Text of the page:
5 Scariest Stories In Other Parts Of The World


dead scary girl

What’s the scariest story you’ve ever heard?

While autumn can mean endless pumpkin patch and apple orchard visits, PSLs and other brews, and just living in sweaters, it is also an excuse for others to get spooky without the judgment because of good ol’ Halloween.

What better way to feel creeped out (aside from locking yourselves up in a haunted location) than a good old scary story told between loved ones while you’re in a dark room, preferably eating dessert?

Halloween is the one night in a year we can indulge in all kinds of creepy, spooky, and even gory, but keep safe and instead of the Purge- style theatrics, indulge in the horrifying urban legends spawned from the misfortunes and injustices done to these women:

 

1. La Llorona

A Mexican tragedy, La Llorona or the Weeping Woman was a beautiful lady once known as Maria, and they story goes that she drowned her babies in a river after her husband left her for one reason or another.

Overcome by guilt, she chucks herself in the waters as well, but finds out this is no one-way ticket to redemption.  Her ghost now roams rivers, and will throw children left unattended into the waters as well as a sort of twisted apology to her own drowned babies.

Parents usually tell this story to their kids as a way to discourage them from playing too near or alone by a river, and from coming home after dark.

 

2. Maria Labo

A story that’ll give anyone the heebie-jeebies, Maria lived in a small woodland village in the Southern Philippines with her husband Damien and two children. Financial constraints forced her to apply for a job in the Middle East, and when she came back, she was not quite the same. Infants and children started coming up dead, which people blamed on wild animals like the wild boar, because of how badly the children were bloodied up when they were found.

One day, Maria’s husband arrived home to find her voraciously chopping up something on their cutting block. He wondered where their kids were at first and started to worry as it was getting dark. She then went outside to get something, she said. Her husband then saw their older son crouched under a table, hiding from their mother. He saw he was bloodied and was missing an arm. The husband in a panic flew to the crib and in his horror, saw that the baby was not there. He grabbed his bolo (hunting knife) and found Maria in the dark, munching on the remains of a tiny forearm. The husband hacked at her face, leaving a single, huge scar before she managed to scuttle away. Labo is the word for ‘hack’ in the Ilonggo dialect in the Philippines. Her legend is used as a warning to young children to not stay out too late playing.

3. Kuchisake-Onna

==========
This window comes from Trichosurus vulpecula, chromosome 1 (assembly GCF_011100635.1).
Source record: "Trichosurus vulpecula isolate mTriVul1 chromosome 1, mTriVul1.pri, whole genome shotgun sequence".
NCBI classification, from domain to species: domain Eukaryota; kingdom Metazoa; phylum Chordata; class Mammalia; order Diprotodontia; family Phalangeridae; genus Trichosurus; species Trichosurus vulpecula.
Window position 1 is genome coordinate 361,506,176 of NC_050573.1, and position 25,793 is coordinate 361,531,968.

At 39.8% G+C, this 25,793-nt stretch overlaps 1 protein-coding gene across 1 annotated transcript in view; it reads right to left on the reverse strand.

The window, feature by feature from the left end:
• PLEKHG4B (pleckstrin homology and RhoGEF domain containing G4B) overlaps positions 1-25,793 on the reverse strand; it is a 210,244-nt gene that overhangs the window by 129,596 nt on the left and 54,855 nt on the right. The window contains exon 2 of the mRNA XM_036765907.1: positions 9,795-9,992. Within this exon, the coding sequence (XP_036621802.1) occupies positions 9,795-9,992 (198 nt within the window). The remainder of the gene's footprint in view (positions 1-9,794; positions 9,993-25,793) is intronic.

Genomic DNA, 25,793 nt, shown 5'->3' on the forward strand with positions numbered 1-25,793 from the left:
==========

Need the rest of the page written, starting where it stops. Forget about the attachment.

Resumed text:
The “Slit-Mouthed Woman” of Japan, her story is an already ancient one, but gained prevalence in the 1970’s. A woman wearing a mask covering her mouth will come up to you as you are walking alone, and she will ask “Am I pretty?”  If you say no, she will murder you with a pair of scissors that she carries.

But if you say yes, she will remove her mask to reveal that her mouth has been slit from ear to ear, and well, still kill you. Horrifyingly enough, a coroner dug up a case from the 70’s about a woman who chased children and was found to have her face slit from the sides of her mouth to her ears.

4. La Sayona

In Venezuelan folklore, she was a beautiful woman with a loving husband and son they loved very much. She liked to end her day by bathing by the river, but unknown to her a strange (pervy!) man had been watching her, and tricking her into a blind rage, told her that her husband was sleeping with her mother. She stormed into their house where she found her husband asleep with the baby in his arms, but thinking the deed had been done, she burned their house down with the father and child still inside. Then she went to her mother’s house where she hacked her mother with a machete, but before she died, her mother cursed her to become a demonic spirit, preying on unfaithful husbands.

5. Sundel Bolong

Loosely translated to “prostitute with a hole in her,” the sundel bolong of Malaysia is the spirit of a beautiful woman who died while she was pregnant, then horrifyingly would give birth to the child in her grave; or one who died in childbirth.

The ghost wanders the earth, dressed in a flowing white nightgown with long, black hair draped down to her buttocks, which serves to cover up the hole in her back where her baby came out. She mainly preys on men, and resisting her is futile if she appears to you. Once the sundel bolong lures a man away, she castrates him, usually leaving him alive to suffer.

Over time, the story of her origins has evolved to include a violent rape as the reason for her pregnancy; some versions have her commit suicide because of the resulting pregnancy, with the transformation into a sundel bolong as a type of curse.


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